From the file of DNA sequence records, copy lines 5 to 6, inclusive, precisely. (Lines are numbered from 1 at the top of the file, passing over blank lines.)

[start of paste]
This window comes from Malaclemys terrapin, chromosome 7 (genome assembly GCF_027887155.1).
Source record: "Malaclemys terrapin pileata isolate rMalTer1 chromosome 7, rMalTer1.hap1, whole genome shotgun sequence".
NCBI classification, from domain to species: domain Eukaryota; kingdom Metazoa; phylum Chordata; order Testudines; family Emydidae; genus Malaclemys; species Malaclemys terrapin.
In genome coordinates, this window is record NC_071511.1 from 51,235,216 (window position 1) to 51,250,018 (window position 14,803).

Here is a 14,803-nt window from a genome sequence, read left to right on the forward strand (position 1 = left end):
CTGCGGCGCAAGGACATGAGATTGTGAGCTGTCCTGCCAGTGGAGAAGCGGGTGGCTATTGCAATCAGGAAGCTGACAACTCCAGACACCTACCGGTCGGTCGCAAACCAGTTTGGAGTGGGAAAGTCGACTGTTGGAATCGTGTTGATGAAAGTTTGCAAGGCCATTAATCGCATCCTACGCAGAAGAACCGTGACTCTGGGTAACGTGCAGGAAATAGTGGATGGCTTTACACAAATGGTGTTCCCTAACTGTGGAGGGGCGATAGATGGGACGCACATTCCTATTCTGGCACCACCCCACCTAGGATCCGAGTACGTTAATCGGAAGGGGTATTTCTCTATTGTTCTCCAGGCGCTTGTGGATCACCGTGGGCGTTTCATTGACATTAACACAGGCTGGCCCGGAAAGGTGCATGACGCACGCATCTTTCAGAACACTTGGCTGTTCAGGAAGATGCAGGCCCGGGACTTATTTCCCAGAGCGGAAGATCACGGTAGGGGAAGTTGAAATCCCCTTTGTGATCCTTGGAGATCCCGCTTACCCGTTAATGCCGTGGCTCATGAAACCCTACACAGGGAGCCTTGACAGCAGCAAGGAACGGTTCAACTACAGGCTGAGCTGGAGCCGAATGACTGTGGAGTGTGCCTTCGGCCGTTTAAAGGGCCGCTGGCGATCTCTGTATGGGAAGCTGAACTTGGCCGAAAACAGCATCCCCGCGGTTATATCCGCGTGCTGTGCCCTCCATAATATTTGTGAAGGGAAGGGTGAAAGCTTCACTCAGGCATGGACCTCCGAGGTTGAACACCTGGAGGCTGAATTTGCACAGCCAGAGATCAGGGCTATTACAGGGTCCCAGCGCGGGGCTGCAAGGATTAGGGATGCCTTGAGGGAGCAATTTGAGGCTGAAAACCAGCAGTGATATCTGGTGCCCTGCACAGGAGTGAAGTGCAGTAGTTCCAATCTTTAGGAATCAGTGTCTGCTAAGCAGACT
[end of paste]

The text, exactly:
Here is a 14,803-nt window from a genome sequence, read left to right on the forward strand (position 1 = left end):
CTGCGGCGCAAGGACATGAGATTGTGAGCTGTCCTGCCAGTGGAGAAGCGGGTGGCTATTGCAATCAGGAAGCTGACAACTCCAGACACCTACCGGTCGGTCGCAAACCAGTTTGGAGTGGGAAAGTCGACTGTTGGAATCGTGTTGATGAAAGTTTGCAAGGCCATTAATCGCATCCTACGCAGAAGAACCGTGACTCTGGGTAACGTGCAGGAAATAGTGGATGGCTTTACACAAATGGTGTTCCCTAACTGTGGAGGGGCGATAGATGGGACGCACATTCCTATTCTGGCACCACCCCACCTAGGATCCGAGTACGTTAATCGGAAGGGGTATTTCTCTATTGTTCTCCAGGCGCTTGTGGATCACCGTGGGCGTTTCATTGACATTAACACAGGCTGGCCCGGAAAGGTGCATGACGCACGCATCTTTCAGAACACTTGGCTGTTCAGGAAGATGCAGGCCCGGGACTTATTTCCCAGAGCGGAAGATCACGGTAGGGGAAGTTGAAATCCCCTTTGTGATCCTTGGAGATCCCGCTTACCCGTTAATGCCGTGGCTCATGAAACCCTACACAGGGAGCCTTGACAGCAGCAAGGAACGGTTCAACTACAGGCTGAGCTGGAGCCGAATGACTGTGGAGTGTGCCTTCGGCCGTTTAAAGGGCCGCTGGCGATCTCTGTATGGGAAGCTGAACTTGGCCGAAAACAGCATCCCCGCGGTTATATCCGCGTGCTGTGCCCTCCATAATATTTGTGAAGGGAAGGGTGAAAGCTTCACTCAGGCATGGACCTCCGAGGTTGAACACCTGGAGGCTGAATTTGCACAGCCAGAGATCAGGGCTATTACAGGGTCCCAGCGCGGGGCTGCAAGGATTAGGGATGCCTTGAGGGAGCAATTTGAGGCTGAAAACCAGCAGTGATATCTGGTGCCCTGCACAGGAGTGAAGTGCAGTAGTTCCAATCTTTAGGAATCAGTGTCTGCTAAGCAGACT